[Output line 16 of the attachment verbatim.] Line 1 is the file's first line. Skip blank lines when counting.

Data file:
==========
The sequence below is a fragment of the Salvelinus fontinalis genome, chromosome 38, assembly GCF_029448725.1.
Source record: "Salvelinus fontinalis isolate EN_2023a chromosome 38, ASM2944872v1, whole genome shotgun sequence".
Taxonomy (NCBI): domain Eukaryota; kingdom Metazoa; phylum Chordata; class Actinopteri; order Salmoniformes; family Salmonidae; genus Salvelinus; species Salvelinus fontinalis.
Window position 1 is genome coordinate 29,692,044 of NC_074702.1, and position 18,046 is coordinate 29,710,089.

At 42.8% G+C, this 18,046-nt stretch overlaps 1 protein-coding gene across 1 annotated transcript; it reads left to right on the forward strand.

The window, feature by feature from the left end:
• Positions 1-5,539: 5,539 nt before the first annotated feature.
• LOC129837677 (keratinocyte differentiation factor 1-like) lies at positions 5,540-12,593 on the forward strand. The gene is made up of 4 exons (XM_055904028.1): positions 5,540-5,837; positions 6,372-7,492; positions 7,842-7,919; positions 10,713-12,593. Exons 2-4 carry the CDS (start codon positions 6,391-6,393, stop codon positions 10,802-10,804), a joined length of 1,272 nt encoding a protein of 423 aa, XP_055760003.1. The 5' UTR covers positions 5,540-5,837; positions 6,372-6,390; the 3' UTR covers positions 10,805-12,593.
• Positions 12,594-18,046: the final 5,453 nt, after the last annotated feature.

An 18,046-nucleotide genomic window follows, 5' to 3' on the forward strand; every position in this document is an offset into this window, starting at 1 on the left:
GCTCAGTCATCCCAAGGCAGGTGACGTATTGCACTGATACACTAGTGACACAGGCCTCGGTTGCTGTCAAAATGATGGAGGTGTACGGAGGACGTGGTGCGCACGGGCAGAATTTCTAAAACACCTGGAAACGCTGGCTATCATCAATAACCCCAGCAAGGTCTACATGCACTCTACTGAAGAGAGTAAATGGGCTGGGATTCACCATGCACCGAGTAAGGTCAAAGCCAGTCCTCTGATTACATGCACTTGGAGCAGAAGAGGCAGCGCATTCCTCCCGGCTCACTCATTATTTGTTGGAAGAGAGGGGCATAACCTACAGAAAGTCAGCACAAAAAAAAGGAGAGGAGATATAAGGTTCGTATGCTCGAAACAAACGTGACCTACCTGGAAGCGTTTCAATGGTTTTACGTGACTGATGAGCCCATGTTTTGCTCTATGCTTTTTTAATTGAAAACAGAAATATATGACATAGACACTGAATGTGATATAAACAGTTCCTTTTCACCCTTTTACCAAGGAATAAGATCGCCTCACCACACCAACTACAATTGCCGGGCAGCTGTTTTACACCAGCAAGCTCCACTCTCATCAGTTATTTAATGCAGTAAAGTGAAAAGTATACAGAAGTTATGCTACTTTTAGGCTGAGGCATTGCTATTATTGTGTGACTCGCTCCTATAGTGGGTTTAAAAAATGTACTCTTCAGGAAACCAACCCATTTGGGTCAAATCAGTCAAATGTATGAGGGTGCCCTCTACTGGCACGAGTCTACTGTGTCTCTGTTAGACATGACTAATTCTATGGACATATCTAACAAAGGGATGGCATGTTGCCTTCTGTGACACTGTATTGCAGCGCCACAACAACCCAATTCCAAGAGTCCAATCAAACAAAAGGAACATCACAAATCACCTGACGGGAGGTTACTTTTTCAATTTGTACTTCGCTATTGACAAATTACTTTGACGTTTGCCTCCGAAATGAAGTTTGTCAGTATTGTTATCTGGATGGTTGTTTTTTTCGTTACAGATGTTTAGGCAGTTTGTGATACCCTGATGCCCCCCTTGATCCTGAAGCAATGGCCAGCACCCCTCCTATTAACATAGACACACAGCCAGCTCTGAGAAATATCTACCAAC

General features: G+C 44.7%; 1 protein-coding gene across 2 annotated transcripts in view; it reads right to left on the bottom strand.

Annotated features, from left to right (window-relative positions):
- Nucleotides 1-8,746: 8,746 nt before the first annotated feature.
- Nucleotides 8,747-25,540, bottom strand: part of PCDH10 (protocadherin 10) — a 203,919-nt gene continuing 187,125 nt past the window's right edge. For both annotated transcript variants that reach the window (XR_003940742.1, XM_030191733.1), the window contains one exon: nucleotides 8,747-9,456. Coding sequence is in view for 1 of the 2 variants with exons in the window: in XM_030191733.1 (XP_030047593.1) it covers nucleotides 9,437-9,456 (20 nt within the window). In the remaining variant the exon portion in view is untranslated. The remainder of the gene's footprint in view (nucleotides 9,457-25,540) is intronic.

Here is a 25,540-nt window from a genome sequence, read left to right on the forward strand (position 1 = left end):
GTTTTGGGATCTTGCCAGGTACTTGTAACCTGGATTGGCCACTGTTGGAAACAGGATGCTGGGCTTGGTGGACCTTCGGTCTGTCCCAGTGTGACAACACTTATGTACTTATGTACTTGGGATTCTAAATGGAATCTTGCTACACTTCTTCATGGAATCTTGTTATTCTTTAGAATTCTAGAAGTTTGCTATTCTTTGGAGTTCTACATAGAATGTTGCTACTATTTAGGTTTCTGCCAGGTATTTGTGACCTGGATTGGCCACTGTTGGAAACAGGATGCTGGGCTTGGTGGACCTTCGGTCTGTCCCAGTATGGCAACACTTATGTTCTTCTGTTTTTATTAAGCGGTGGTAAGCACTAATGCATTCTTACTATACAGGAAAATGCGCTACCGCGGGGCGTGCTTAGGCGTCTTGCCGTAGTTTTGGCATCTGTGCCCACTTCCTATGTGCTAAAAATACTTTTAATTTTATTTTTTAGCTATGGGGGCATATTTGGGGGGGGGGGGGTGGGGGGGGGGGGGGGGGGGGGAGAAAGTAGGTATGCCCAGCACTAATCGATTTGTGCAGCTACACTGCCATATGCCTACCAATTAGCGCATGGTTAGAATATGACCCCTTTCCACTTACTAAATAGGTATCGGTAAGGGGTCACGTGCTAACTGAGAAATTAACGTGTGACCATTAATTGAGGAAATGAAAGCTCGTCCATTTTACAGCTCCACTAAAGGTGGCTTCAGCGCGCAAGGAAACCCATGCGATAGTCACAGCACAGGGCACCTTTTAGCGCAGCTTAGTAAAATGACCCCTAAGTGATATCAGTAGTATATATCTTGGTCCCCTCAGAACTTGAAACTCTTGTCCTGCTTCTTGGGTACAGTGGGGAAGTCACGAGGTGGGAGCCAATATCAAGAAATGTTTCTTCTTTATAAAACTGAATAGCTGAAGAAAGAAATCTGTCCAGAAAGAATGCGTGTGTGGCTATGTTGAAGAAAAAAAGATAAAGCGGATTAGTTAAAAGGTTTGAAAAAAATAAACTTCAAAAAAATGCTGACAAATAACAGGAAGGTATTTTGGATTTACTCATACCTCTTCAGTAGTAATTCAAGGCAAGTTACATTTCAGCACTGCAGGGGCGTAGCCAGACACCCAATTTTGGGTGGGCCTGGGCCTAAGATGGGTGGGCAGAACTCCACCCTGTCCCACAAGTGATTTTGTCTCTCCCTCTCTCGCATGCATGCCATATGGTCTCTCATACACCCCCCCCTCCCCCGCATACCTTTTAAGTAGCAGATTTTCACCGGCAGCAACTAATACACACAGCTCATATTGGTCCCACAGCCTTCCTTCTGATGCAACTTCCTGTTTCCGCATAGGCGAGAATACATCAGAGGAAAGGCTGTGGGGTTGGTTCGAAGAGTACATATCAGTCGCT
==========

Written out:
Here is a 25,540-nt window from a genome sequence, read left to right on the forward strand (position 1 = left end):